Posted in Academia

Dear Mr. Epstein…

I normally write this blog about things that aren’t super controversial, but come from my heart. Today’s blog also comes from my heart, but it may be a touch more controversial than my normal writing. Last night, shortly before bed, I was scrolling through Twitter and came across an opinion piece published during in the Wall Street Journal and written by a Mr. Joseph Epstein about the use of the honorific Dr. by Dr. Jill Biden.

By the time I finished reading the article, I was angry. It isn’t uncommon for me to become angry reading things that are linked on social media, but it is highly unusual for me to still be angry this long after I read it. I have seen multiple responses to Mr. Epstein today written by colleagues in academia, as well as those with other doctoral degrees. I have finally decided I need to respond so I can quit thinking about the article. I promise to return to regular blogging before next week.

Dear Mr. Epstein,
Your opinion piece in the Wall Street Journal concerning the use of the honorific earned by Dr. Jill Biden seems to be best described as ramblings of someone who just likes to be heard. I noticed, after doing some research into your background, that you earned a BA from the University of Chicago. Congratulations on earning your degree. Congratulations also on your award of the National Humanities Medal and your multiple appointments as editor, writer, and lecturer. Congratulations also on your awards of the Ribalow Prize and the Heartland Prize. And, while I am at it, thank you for your service to this country in the US Army. I would congratulate you on the award that you were given of the honorary doctorate but, as you said in your article, you did nothing to achieve that.
I was slightly confused when reading your OpEd as to whether you were intending to be snarky or if you really have a problem with Dr. Jill Biden. You see, it seems like your problem is not only with her, but also with the whole of education in general. You basically claimed that the only doctors are medical doctors. I do wonder if all the medical doctors know they aren’t to be called doctor unless they deliver a baby, though. To that aspect of your article, I do wonder what implications that has to those who have a PhD in Nursing. Do they get to be called Doctor, or is that reserved for only MDs who delivered a baby?
You also seem to be of the thought that those of us with that lowly Ed.D. Degree would be so foolish as to answer that we are a doctor when the flight attendant asks if there is a doctor on board. I can promise you that we know very well that our Ed.D. does not qualify us to perform in flight surgery. In fact, most of us would run the other way if that was what we were being asked to do at any point. No, we realize what our role is, but I question whether you actually realize what those of us with Doctorate of Education actually are trying to accomplish.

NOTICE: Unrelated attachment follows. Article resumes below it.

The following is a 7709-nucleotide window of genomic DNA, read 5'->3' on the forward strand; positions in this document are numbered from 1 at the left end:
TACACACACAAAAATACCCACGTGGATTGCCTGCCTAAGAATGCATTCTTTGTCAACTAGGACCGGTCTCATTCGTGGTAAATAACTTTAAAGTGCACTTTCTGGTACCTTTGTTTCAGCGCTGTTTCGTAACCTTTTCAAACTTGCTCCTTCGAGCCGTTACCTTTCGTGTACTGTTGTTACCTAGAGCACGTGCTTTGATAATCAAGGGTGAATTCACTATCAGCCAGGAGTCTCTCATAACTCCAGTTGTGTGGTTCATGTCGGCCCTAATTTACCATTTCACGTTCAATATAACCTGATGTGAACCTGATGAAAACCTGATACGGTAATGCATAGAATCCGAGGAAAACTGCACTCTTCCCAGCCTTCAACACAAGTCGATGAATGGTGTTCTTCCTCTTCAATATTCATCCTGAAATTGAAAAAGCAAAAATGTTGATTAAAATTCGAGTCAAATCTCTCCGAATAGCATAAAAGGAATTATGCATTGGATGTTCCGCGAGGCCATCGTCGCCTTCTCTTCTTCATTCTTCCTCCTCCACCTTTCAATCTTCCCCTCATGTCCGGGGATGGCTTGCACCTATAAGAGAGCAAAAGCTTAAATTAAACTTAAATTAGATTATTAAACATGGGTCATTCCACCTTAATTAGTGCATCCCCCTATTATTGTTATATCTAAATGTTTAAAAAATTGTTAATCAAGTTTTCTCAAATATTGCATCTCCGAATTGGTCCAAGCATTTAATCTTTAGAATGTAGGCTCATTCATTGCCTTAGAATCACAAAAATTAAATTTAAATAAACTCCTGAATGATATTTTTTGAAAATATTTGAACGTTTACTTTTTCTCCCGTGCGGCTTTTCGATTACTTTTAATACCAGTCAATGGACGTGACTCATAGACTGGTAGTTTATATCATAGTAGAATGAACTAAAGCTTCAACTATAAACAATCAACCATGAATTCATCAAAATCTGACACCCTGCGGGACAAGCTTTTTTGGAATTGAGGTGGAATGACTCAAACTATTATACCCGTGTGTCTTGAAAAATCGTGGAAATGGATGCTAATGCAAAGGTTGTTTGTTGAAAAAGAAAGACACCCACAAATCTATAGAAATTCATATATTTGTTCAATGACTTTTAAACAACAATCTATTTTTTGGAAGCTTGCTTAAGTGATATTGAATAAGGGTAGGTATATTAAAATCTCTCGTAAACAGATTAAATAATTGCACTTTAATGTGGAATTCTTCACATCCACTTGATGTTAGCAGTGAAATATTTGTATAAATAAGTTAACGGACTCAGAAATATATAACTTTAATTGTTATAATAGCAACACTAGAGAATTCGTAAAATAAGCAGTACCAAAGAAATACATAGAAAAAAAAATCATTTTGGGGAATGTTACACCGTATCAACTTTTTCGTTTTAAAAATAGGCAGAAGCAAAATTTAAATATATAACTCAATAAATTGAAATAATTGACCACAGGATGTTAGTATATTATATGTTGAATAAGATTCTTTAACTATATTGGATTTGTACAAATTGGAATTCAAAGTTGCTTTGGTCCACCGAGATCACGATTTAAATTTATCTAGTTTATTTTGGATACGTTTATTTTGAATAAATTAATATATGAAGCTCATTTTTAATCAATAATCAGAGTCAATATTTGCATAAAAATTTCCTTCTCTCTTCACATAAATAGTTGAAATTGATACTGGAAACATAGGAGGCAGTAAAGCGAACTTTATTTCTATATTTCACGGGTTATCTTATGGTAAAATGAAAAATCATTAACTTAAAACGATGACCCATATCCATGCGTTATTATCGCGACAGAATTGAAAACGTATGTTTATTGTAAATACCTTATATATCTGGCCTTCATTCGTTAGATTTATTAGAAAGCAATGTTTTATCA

I have one of those Ed.D. Degrees, and let me just tell you from a personal perspective why I got that degree. Believe it or not, it was not so I could be mistaken for a medical doctor. In fact, it had everything to do with being a better educator. I wanted to teach in higher education, as a full fledged faculty member. I do realize you have also worked a stint at a university as a lecturer with a BA, but that was not my goal. I didn’t want to be a guest lecturer, I wanted to be full time faculty. That requires a terminal degree. There are 2 options for terminal degrees in the field of Education, the Ed.D. & the Ph.D. I chose the Ed.D. In my case, my dissertation was on the ways that CTE teachers are indoctrinated into the field of education. Dr. Biden’s dissertation was on retention in community colleges. I realize that with your “extensive” experience and research you have deemed community colleges as ridiculous and unnecessary. In fact, your implication was that community colleges aren’t worth worrying about. I do sincerely hope that you aren’t in need of assistance by one of the MDs that started in the community college system or one of the lawyers that began their study of law in an intro to law course at a community college.
I am certain that you thought through the implications you made about the erosion of the Ph.D. & how that would affect your own credentials. It does seem, in fact, that Northwestern no longer even wants to claim you as having been a lecturer, so you may wish to strike that from your resume. It seems your very desire is to knock the field of higher education, while at the same time profiting from it. I’m certain you were paid at Northwestern, and I imagine you were paid by Phi Beta Kappa. Perhaps you could find it in your heart to donate the money made from those endeavors to someplace that provides counseling for those students who are broken from defending their Ph.D.s.